Jillian Crosby is an enthusiastic educator who has nurtured, cultivated, and empowered children and families for over 15 years in the public and private education sector. Her mission is to highlight the importance of infant-toddler development, parental engagement, and teacher preparation. Her practical, hands-on experience includes early intervention specialist, teacher, and director. Currently, as an Adjunct Professor of Early Childhood Education specializing in infant/toddler care at Borough of Manhattan Community College (CUNY) she incorporates best practices and the realities of current education in each of her courses to prepare tomorrow’s teachers in meeting the needs of all students in their classrooms. As a researcher, Jillian is the third PI in a recent study investigating infant-toddler course content in NYS undergraduate early childhood education programs. In response to the research and in conjunction with New York Early Childhood Professional Development Institute the research team co designed and facilitated the Infant-Toddler Collaborative Symposium and Community of Practice where NYS ECE undergraduate teacher educators increase their expertise around working with infants, toddlers, and families.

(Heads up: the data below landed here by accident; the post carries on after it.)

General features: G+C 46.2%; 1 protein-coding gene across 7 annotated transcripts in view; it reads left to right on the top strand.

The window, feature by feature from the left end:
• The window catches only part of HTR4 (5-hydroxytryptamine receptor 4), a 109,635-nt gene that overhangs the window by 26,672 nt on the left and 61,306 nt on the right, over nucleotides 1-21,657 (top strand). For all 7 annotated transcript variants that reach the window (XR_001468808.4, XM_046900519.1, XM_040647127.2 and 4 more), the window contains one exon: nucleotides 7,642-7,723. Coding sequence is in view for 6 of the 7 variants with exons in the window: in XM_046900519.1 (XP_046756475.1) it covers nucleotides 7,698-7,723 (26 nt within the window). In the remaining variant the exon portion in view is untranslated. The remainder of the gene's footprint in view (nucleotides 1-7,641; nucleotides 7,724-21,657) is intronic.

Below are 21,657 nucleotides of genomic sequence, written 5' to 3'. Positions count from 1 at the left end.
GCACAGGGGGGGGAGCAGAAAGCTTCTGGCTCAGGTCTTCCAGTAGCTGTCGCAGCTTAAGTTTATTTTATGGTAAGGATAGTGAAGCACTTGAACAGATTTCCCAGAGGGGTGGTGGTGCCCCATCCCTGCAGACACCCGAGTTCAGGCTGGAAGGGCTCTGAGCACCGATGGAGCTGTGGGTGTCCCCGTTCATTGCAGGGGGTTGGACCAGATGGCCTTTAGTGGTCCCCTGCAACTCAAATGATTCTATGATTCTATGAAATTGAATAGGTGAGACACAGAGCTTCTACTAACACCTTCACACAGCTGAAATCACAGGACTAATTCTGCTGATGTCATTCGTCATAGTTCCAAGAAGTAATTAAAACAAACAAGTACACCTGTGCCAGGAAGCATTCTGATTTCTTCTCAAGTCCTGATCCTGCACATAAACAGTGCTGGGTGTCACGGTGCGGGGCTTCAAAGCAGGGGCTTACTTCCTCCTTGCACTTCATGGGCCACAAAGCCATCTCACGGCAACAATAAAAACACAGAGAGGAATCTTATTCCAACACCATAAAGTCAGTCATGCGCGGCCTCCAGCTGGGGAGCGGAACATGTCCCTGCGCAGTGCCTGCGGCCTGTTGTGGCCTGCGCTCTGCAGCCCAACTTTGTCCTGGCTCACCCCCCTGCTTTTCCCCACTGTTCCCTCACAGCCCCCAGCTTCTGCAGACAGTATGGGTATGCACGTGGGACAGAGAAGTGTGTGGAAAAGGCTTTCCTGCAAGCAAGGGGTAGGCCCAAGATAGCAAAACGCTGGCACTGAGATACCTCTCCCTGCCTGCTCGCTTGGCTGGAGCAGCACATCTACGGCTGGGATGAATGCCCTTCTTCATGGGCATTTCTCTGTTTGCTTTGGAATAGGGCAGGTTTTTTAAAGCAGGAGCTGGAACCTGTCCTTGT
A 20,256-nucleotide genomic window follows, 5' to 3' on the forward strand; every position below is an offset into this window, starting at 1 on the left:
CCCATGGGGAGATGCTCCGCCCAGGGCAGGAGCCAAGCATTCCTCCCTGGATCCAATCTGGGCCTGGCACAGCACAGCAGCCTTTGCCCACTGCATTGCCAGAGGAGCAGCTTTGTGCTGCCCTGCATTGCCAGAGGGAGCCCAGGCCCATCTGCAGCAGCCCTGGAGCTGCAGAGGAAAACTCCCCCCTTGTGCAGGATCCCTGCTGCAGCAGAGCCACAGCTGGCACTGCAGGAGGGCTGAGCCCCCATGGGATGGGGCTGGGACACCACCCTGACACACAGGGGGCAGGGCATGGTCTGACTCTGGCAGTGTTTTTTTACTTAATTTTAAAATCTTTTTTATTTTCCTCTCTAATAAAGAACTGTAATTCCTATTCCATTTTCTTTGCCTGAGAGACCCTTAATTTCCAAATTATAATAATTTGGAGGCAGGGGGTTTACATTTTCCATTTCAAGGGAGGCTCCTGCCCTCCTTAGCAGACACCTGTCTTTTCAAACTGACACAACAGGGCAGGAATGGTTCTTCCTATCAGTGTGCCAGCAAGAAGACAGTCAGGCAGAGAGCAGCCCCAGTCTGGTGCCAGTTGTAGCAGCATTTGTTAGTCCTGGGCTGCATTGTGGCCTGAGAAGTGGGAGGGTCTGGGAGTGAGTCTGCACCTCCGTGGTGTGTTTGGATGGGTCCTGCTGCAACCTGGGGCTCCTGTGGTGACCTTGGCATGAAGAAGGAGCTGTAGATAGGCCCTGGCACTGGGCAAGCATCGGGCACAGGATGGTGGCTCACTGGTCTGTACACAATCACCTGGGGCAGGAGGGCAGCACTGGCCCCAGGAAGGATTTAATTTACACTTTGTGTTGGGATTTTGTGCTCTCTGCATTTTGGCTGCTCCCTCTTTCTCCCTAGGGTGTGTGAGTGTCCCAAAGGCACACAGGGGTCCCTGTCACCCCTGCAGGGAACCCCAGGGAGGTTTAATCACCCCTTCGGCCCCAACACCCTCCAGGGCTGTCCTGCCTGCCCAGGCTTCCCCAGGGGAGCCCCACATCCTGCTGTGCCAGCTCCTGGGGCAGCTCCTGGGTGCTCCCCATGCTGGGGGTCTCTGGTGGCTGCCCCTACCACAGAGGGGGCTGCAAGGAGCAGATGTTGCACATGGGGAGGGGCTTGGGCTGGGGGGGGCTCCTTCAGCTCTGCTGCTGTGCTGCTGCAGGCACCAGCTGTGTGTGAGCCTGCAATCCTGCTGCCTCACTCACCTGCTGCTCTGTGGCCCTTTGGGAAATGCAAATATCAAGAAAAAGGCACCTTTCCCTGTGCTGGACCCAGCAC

Vivian D’Andrade. The breadth of Vivian’s decade-long career in nonprofits, government, and higher education undergirds her commitment to research that reveals the cunning deceit of capitalism through the fair façade of the charitable industrial complex. Moreover, Vivian seeks a collective resistance and pursuit of equitable futures in education under the duress of philanthropy, which is driven by racial capitalism. While receiving a Master’s in Educational Leadership and Policy from the University of Utah, Vivian co-founded and secured funding for the Black Cultural Center— a center for research, professional development, and socio-cultural programming for faculty, staff, and graduate and undergraduate students. As her career reflects, Vivian is academically and professionally drawn to a breadth of emergent projects including developing global professional development resources for educators and teaching herself. Vivian is currently an Assistant Director of Student Life in the City of New York (CUNY) school system, where she writes culturally responsive leadership and civic engagement curricula. Vivian draws inspiration for her work from her family— their laughter, persistence, care, and sense of adventure.